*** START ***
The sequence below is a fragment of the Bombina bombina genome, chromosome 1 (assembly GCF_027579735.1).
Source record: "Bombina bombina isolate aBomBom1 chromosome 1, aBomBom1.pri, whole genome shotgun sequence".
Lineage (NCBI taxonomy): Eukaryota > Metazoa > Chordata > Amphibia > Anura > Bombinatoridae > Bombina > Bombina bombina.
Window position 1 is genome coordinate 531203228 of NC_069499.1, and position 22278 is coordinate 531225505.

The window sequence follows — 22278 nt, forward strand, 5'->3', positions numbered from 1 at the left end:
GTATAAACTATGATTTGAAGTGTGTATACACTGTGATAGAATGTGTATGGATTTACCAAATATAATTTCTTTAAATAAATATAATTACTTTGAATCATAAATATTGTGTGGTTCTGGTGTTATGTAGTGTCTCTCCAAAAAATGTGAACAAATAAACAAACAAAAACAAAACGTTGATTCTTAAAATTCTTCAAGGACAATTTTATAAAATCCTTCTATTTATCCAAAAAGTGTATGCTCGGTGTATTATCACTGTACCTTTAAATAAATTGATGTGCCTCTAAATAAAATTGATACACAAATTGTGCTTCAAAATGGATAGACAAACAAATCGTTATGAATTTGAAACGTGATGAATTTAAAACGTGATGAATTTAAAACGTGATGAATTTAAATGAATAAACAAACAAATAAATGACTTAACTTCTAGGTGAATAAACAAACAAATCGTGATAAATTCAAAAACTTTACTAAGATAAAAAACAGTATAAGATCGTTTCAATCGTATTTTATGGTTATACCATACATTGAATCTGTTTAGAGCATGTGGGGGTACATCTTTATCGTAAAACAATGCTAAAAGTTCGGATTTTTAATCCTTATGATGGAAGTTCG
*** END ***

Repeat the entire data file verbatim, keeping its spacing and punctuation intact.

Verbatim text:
The sequence below is a fragment of the Bombina bombina genome, chromosome 1 (assembly GCF_027579735.1).
Source record: "Bombina bombina isolate aBomBom1 chromosome 1, aBomBom1.pri, whole genome shotgun sequence".
Lineage (NCBI taxonomy): Eukaryota > Metazoa > Chordata > Amphibia > Anura > Bombinatoridae > Bombina > Bombina bombina.
Window position 1 is genome coordinate 531203228 of NC_069499.1, and position 22278 is coordinate 531225505.

The window sequence follows — 22278 nt, forward strand, 5'->3', positions numbered from 1 at the left end:
GTATAAACTATGATTTGAAGTGTGTATACACTGTGATAGAATGTGTATGGATTTACCAAATATAATTTCTTTAAATAAATATAATTACTTTGAATCATAAATATTGTGTGGTTCTGGTGTTATGTAGTGTCTCTCCAAAAAATGTGAACAAATAAACAAACAAAAACAAAACGTTGATTCTTAAAATTCTTCAAGGACAATTTTATAAAATCCTTCTATTTATCCAAAAAGTGTATGCTCGGTGTATTATCACTGTACCTTTAAATAAATTGATGTGCCTCTAAATAAAATTGATACACAAATTGTGCTTCAAAATGGATAGACAAACAAATCGTTATGAATTTGAAACGTGATGAATTTAAAACGTGATGAATTTAAAACGTGATGAATTTAAATGAATAAACAAACAAATAAATGACTTAACTTCTAGGTGAATAAACAAACAAATCGTGATAAATTCAAAAACTTTACTAAGATAAAAAACAGTATAAGATCGTTTCAATCGTATTTTATGGTTATACCATACATTGAATCTGTTTAGAGCATGTGGGGGTACATCTTTATCGTAAAACAATGCTAAAAGTTCGGATTTTTAATCCTTATGATGGAAGTTCG